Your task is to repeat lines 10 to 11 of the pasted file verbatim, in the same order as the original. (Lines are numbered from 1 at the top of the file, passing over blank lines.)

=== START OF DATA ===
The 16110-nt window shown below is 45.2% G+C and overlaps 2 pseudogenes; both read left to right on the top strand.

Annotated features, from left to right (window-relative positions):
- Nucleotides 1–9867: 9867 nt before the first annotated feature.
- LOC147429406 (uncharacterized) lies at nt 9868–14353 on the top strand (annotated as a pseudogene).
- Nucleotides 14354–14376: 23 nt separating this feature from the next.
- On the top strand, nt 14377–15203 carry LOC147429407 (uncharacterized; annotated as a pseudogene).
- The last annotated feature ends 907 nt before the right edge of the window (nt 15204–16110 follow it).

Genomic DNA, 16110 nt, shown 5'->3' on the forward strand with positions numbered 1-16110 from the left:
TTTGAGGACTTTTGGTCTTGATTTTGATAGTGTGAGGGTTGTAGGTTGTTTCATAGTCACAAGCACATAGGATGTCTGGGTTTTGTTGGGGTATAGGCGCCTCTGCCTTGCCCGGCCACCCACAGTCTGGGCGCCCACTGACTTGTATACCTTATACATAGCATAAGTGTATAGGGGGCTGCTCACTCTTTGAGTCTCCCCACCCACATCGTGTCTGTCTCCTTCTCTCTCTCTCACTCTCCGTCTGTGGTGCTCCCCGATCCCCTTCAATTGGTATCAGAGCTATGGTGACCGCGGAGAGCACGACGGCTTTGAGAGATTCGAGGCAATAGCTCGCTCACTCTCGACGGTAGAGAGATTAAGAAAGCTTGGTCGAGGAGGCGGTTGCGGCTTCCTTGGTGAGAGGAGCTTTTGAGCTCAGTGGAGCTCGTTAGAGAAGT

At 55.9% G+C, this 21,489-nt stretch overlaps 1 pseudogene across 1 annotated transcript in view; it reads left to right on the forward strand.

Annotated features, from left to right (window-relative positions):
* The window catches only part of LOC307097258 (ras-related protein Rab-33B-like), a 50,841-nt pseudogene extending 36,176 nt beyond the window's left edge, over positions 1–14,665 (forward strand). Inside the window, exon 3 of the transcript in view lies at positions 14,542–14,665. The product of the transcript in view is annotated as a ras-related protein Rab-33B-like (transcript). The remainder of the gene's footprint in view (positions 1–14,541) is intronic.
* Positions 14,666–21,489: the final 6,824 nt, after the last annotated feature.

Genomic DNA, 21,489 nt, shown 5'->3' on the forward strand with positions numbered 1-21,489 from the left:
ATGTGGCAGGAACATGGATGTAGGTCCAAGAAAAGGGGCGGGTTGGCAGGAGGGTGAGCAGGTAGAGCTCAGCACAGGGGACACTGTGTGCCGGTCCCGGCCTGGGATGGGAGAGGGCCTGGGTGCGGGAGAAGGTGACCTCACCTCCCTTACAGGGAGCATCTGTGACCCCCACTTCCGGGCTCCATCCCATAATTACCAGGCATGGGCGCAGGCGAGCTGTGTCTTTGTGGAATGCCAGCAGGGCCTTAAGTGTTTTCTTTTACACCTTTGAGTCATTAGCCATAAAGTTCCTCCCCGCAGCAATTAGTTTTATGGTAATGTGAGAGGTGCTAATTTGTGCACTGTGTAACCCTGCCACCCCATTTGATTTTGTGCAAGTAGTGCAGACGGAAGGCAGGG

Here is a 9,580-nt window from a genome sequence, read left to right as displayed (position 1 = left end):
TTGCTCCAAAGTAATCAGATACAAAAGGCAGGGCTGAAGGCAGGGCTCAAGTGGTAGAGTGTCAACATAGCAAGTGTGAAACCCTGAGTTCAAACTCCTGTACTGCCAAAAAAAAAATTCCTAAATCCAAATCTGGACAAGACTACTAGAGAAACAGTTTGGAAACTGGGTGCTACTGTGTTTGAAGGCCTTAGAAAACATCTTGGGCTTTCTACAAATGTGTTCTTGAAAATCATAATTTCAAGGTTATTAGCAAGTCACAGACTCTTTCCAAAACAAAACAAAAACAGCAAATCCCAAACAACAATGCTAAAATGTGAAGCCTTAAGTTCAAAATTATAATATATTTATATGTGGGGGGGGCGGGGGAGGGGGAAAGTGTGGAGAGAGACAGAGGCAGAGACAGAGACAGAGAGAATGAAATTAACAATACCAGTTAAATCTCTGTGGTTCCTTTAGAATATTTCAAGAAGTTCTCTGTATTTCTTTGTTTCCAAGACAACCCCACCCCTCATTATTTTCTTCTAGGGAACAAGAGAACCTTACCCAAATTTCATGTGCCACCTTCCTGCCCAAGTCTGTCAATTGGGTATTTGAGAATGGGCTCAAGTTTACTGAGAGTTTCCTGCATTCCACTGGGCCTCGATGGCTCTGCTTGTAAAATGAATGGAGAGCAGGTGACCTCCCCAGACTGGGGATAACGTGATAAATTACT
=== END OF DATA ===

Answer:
At 55.9% G+C, this 21,489-nt stretch overlaps 1 pseudogene across 1 annotated transcript in view; it reads left to right on the forward strand.

Annotated features, from left to right (window-relative positions):